Premodern weapons of war receive a tremendously detailed and thorough accounting in this volume — the work of a noted authority on medieval arms in Europe. Covering a period of 30 centuries, the study, like a richly woven tapestry, vividly describes the development of arms and armor — beginning with the weapons of the prehistoric Bronze and Iron Ages, through the breakup of the Roman Empire and the great folk-migrations of the period; the age of the Vikings; and finally, the Age of Chivalry.
Relying on evidence of arms found in bogs, tombs, rivers, excavations, and other sites as well as on contemporary art and literature, the author describes in detail an awesome array of the weapons and accoutrements of war: swords, shields, spears, helmets, daggers, longbows, crossbows, axes, chain mail, plate armor, gauntlets, and much else.
Profusely illustrated with more than 170 of the author’s own line drawings and 23 plates depicting many rare and beautiful weapons, this meticulously researched volume will be an indispensable resource for military historians, archaeologists, students of arms and armor, and anyone interested in the weaponry of old.

approx. 400 pages

Out October 1996


I received this book in exchange for my honest review.

There seems to be many books out regarding weapons for the period of the Age of Chivalry to present and only a few vague books about weapons and armour from Prehistory to Age of Chivalry. I’m always looking for good resources for my writing and after reading the premise of this particular book, I thought I’d have a look at it.

On first flip through, I noticed right away the clear and detailed drawings, charts, maps and photos.  Often you get books of this nature with black and white photos that are not clear or too dark to really see the details. This one had amazing photos.

The next thing I noticed on flip through was the amazing amount of information provided. Oakeshott appeared to have done his homework. There’s an Appendix that offers a timeline from 2000 BC to 1450, the Age of Chivalry. Many cultures are covered including but not limited to: The Vikings, Egyptians, Middle Minoan, Aryans, Romans, and more.

The bibliography offered is short in nature but offers a vast amount of resources that can be followed up with.  Dover offers a catalog at the end of other books they have.

This book is divided in the following manner:

Part One. Offers a look into the Prehistoric period, divided into three sub-categories:

  1. “The Pitiless Bronze
  2. Iron Comes to Europe: The Hallstatt People
  3. The Gauls

Part Two. Divides the Heroic Age into the four categories:

  1. The Great Migrations
  2. Rome in Decline: The Gothic Cavalry
  3. The Bog-Deposits of Denmark
  4. The Arms of the Migration Period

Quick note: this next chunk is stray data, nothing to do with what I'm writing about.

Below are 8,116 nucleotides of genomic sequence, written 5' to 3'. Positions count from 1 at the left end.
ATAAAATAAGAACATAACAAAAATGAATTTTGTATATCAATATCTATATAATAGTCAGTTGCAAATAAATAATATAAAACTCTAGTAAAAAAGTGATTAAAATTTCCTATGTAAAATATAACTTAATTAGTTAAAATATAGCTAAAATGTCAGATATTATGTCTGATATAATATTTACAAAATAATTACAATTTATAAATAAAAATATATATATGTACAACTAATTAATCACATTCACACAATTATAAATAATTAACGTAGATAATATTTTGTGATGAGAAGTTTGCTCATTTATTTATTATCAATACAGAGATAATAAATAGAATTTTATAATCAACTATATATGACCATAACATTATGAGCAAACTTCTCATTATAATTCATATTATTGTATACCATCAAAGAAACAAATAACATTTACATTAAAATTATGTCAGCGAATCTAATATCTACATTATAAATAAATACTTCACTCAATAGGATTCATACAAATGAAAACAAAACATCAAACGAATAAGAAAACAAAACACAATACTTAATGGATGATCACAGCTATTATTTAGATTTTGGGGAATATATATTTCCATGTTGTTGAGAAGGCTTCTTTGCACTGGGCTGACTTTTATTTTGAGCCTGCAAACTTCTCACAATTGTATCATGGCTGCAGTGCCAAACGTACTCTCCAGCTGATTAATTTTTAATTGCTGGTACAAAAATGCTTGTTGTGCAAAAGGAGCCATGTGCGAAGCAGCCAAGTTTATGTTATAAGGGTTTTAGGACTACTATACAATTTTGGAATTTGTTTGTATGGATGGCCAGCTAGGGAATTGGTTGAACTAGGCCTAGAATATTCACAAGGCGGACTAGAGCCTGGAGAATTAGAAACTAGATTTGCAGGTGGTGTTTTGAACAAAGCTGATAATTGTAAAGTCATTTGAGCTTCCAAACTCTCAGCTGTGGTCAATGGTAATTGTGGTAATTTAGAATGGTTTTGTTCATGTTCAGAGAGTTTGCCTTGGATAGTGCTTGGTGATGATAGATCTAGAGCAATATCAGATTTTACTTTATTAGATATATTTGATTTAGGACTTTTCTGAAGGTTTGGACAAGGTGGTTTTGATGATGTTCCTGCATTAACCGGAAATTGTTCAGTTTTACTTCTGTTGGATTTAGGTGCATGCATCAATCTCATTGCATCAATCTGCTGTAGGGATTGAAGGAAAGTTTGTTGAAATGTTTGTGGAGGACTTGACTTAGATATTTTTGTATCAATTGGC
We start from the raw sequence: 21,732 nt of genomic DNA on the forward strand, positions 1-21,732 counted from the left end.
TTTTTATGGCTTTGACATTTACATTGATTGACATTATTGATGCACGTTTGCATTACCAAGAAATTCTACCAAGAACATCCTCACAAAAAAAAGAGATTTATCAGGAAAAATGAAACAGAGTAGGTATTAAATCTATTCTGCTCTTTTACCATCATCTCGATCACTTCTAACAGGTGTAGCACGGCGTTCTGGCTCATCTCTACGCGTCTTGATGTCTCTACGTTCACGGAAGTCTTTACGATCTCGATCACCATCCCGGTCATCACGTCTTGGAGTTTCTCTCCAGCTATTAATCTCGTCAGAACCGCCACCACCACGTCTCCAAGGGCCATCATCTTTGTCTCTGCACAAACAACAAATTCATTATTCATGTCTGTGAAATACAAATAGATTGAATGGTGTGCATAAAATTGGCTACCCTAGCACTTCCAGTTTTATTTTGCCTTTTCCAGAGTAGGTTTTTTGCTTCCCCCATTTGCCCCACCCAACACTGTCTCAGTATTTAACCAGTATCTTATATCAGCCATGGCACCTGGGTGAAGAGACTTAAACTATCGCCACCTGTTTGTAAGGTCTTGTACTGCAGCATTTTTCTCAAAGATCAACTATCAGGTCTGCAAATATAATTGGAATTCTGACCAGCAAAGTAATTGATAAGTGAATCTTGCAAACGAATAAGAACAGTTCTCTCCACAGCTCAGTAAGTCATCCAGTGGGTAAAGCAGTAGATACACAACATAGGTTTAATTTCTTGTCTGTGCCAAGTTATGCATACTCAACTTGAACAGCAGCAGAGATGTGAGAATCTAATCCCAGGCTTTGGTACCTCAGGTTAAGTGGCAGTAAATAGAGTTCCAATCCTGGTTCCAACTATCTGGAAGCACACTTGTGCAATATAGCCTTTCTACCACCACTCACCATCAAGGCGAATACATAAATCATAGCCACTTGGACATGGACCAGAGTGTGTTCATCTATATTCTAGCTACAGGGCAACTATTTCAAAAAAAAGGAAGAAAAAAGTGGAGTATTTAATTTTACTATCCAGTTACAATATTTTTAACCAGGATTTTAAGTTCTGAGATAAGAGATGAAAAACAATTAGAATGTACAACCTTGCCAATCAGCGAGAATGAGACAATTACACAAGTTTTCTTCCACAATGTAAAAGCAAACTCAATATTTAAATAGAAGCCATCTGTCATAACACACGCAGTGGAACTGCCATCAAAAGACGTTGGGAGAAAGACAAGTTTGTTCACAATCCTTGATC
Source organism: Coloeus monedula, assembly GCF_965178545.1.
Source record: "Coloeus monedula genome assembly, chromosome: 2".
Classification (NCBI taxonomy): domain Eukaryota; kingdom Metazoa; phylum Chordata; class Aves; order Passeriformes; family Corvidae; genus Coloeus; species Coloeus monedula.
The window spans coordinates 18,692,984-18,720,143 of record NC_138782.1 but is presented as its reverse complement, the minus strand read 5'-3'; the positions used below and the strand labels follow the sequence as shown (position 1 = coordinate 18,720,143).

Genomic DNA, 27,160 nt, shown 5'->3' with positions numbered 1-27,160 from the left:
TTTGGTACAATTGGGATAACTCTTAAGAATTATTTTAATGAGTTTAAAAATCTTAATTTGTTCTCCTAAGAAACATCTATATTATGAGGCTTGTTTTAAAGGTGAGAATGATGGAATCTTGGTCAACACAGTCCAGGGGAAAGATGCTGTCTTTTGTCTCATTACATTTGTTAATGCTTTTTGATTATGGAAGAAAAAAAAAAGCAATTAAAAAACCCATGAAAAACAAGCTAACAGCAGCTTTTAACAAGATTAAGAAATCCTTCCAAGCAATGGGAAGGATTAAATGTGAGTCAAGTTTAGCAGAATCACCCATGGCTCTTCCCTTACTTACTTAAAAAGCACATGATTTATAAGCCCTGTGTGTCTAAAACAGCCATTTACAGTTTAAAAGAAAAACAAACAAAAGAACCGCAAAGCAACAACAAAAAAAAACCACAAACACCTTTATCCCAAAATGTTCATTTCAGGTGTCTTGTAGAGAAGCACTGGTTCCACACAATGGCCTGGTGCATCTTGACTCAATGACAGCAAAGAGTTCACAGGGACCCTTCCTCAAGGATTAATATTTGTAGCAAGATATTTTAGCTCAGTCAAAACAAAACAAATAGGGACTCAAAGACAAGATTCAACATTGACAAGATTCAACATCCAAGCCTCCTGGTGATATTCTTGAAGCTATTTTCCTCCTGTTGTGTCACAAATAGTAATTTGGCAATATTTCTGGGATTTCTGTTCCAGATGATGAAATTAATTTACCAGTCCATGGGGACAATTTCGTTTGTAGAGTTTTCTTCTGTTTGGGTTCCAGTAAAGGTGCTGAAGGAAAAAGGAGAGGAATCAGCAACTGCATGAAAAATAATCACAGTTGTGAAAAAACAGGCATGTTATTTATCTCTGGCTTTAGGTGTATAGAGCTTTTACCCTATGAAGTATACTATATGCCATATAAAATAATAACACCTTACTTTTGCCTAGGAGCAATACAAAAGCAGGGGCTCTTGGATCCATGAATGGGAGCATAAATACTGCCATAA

Part Three. Looks at the Vikings, dividing this section into the following three categories:

  1. Swords In The Viking Period
  2. The Vikings at War
  3. From Charemagne to the Normans

I was particularly interested in this section.  There is a lot of mystery surrounding the Vikings, especially with what happened to them.  There’s a wide range of legends that tell of abandoned villages found with no sign of life, bones or any indication where the inhabitants went. Research has discovered Inuit claims that they saw a large migration of Vikings “going North.” But nothing has ever been found to really prove these claims. What has been proven is that the villages found seem to show indications that the people suddenly up and left.  Some suggested that food, or the lack of food was one reason for their sudden departure, others suggest in inudation of Christianity forced them to flee their homes… Vikings flee?

It is without a doubt that the Vikings were advanced in their knowledge of weaponry, their skills at smelding and metalurgy apparant in the swords and weapons found today. Lots of speculation surrounds why they were so skilled, but another mystery remains unsolved.

The Vikings were feared. The day three black ships sailed into Poole harbour and up to Wareham was the beginning of raids by heathen warriors. In their hands were swords of such austre perfection in line and proportion, something that was not easily duplicated.

Part Four.  The Age of Chivalry was divided into the following sub-categories:

  1. The “Gay Science” of Chivalry
  2. Sword Types and Blade Inscriptions, 1100-1325
  3. Sword Hilts and Fittings
  4. The Sword in Wear
  5. “The Complete Arming of a Man” 1100-1325
  6. Armour and the Longbow in the Fourteenth and Fifteenth Centuries
  7. Swords and Daggers in the Fourteenth and Fifteenth Centuries

There is obviously more information of weaponry as time elapses. The more recent time, the better the condition of finds. There are records, tales and legends written. Times prior to 1100 have little records, things are destroyed over time, legends are lost.

Following the Table of Contents, the author provides a List of Plates that identify the photos between pages 184-185  in more details.

My father was a weapons expert in WWII, and later a sniper.  He loved Archery. Although he didn’t talk much about the weapons he used in WWII, he did love his bow. I now have it.  I have discovered through research that on my mother’s side, we are related to Eric the Red. So this book holds a strong fascination for me.

I found the author did an excellent job with research. There are a few holes that I wished he’d filled but overall, I’m very happy with the way this book is laid out.  I recommend you add this book to your library if you write fantasy or historical novels.

I gave this book:





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